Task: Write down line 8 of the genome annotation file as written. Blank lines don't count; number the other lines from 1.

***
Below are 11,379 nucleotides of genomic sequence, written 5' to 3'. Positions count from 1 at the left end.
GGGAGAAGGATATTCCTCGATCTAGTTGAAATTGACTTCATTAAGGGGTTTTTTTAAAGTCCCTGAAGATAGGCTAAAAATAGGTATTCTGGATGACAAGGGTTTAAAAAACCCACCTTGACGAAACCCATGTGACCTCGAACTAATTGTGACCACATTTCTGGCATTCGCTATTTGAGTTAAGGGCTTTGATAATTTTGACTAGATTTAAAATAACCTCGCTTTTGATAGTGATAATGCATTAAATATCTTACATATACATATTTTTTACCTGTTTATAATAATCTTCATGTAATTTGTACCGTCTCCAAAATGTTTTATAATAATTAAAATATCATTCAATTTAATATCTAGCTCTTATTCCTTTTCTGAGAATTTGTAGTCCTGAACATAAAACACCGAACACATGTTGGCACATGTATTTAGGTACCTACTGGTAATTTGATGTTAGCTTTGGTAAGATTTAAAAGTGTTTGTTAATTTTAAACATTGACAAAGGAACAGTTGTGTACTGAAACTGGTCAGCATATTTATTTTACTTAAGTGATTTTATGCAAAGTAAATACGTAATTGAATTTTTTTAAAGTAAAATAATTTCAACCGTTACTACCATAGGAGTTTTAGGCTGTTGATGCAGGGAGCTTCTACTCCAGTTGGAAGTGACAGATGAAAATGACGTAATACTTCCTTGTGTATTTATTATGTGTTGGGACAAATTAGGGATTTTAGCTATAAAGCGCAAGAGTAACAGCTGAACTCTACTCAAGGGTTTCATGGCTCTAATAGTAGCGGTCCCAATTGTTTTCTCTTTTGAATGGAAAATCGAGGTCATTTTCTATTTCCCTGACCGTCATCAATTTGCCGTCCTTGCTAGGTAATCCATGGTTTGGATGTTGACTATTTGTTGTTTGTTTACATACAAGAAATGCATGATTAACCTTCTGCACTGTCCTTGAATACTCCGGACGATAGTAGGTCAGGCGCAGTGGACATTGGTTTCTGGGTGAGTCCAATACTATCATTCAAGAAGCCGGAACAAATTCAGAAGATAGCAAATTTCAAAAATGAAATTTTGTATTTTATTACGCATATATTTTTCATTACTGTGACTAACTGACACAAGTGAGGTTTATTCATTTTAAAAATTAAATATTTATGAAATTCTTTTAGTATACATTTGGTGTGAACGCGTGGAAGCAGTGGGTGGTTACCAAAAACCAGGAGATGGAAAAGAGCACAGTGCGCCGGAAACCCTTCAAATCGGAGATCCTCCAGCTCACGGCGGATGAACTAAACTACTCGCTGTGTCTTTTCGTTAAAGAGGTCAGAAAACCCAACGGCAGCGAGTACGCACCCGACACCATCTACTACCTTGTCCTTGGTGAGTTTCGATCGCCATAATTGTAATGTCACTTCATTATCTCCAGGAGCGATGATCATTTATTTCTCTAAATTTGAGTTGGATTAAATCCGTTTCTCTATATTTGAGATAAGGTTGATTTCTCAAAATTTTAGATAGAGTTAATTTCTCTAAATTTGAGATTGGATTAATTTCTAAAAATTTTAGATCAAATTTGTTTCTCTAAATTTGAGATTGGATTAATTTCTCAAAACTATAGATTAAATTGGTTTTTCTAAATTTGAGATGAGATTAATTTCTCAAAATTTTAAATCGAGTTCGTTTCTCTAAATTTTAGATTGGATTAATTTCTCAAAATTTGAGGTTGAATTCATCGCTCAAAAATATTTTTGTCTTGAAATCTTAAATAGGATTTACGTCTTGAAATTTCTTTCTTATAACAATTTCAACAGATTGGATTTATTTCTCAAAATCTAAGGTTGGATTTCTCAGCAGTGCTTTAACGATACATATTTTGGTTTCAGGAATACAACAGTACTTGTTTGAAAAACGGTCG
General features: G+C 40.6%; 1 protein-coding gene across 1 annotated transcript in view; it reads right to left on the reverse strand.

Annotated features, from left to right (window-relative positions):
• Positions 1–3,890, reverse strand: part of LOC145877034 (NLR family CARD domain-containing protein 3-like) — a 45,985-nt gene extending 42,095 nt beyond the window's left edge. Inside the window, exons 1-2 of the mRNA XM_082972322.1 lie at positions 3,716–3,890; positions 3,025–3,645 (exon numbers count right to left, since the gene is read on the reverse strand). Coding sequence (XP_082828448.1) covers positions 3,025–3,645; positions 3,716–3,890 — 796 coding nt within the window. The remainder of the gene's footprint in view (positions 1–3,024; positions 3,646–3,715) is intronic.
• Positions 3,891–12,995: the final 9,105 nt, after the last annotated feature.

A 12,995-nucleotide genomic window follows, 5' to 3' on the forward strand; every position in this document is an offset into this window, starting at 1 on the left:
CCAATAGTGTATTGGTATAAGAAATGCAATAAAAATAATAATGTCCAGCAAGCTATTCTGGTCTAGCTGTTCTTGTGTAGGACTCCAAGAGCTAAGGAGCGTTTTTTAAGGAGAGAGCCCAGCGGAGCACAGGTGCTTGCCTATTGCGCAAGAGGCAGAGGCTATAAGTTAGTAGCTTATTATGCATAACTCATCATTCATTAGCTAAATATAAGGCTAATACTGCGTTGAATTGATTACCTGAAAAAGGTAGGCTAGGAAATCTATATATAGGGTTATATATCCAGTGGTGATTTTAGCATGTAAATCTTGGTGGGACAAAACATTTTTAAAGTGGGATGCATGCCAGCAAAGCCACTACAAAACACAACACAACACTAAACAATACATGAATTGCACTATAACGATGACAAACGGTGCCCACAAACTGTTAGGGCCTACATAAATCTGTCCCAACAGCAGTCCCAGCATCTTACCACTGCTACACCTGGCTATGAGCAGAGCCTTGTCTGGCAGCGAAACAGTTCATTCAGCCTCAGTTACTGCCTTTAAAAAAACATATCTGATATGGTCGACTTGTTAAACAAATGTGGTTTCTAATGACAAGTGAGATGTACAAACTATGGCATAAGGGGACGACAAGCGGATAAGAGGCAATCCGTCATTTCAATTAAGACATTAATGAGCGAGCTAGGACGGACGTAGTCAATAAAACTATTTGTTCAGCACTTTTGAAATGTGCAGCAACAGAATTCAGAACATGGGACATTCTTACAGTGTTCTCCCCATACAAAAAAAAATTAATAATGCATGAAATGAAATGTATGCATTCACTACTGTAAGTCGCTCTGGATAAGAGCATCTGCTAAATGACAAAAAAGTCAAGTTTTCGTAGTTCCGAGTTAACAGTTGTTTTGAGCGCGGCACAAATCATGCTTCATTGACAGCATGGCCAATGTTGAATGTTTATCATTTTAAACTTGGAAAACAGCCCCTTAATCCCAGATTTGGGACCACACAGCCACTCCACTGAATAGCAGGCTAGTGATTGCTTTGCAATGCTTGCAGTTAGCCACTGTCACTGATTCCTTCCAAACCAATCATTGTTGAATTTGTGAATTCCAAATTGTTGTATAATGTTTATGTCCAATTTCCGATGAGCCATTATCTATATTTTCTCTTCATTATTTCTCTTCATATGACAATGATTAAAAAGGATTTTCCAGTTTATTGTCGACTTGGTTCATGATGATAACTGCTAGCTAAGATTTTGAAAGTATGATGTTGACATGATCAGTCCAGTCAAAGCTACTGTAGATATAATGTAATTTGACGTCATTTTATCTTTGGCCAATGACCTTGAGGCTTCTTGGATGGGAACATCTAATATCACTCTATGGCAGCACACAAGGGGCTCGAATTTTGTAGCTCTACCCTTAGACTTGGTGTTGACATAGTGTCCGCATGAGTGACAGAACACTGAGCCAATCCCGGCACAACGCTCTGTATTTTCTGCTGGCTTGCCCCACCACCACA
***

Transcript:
CCAATAGTGTATTGGTATAAGAAATGCAATAAAAATAATAATGTCCAGCAAGCTATTCTGGTCTAGCTGTTCTTGTGTAGGACTCCAAGAGCTAAGGAGCGTTTTTTAAGGAGAGAGCCCAGCGGAGCACAGGTGCTTGCCTATTGCGCAAGAGGCAGAGGCTATAAGTTAGTAGCTTATTATGCATAACTCATCATTCATTAGCTAAATATAAGGCTAATACTGCGTTGAATTGATTACCTGAAAAAGGTAGGCTAGGAAATCTATATATAGGGTTATATATCCAGTGGTGATTTTAGCATGTAAATCTTGGTGGGACAAAACATTTTTAAAGTGGGATGCATGCCAGCAAAGCCACTACAAAACACAACACAACACTAAACAATACATGAATTGCACTATAACGATGACAAACGGTGCCCACAAACTGTTAGGGCCTACATAAATCTGTCCCAACAGCAGTCCCAGCATCTTACCACTGCTACACCTGGCTATGAGCAGAGCCTTGTCTGGCAGCGAAACAGTTCATTCAGCCTCAGTTACTGCCTTTAAAAAAACATATCTGATATGGTCGACTTGTTAAACAAATGTGGTTTCTAATGACAAGTGAGATGTACAAACTATGGCATAAGGGGACGACAAGCGGATAAGAGGCAATCCGTCATTTCAATTAAGACATTAATGAGCGAGCTAGGACGGACGTAGTCAATAAAACTATTTGTTCAGCACTTTTGAAATGTGCAGCAACAGAATTCAGAACATGGGACATTCTTACAGTGTTCTCCCCATACAAAAAAAAATTAATAATGCATGAAATGAAATGTATGCATTCACTACTGTAAGTCGCTCTGGATAAGAGCATCTGCTAAATGACAAAAAAGTCAAGTTTTCGTAGTTCCGAGTTAACAGTTGTTTTGAGCGCGGCACAAATCATGCTTCATTGACAGCATGGCCAATGTTGAATGTTTATCATTTTAAACTTGGAAAACAGCCCCTTAATCCCAGATTTGGGACCACACAGCCACTCCACTGAATAGCAGGCTAGTGATTGCTTTGCAATGCTTGCAGTTAGCCACTGTCACTGATTCCTTCCAAACCAATCATTGTTGAATTTGTGAATTCCAAATTGTTGTATAATGTTTATGTCCAATTTCCGATGAGCCATTATCTATATTTTCTCTTCATTATTTCTCTTCATATGACAATGATTAAAAAGGATTTTCCAGTTTATTGTCGACTTGGTTCATGATGATAACTGCTAGCTAAGATTTTGAAAGTATGATGTTGACATGATCAGTCCAGTCAAAGCTACTGTAGATATAATGTAATTTGACGTCATTTTATCTTTGGCCAATGACCTTGAGGCTTCTTGGATGGGAACATCTAATATCACTCTATGGCAGCACACAAGGGGCTCGAATTTTGTAGCTCTACCCTTAGACTTGGTGTTGACATAGTGTCCGCATGAGTGACAGAACACTGAGCCAATCCCGGCACAACGCTCTGTATTTTCTGCTGGCTTGCCCCACCACCACA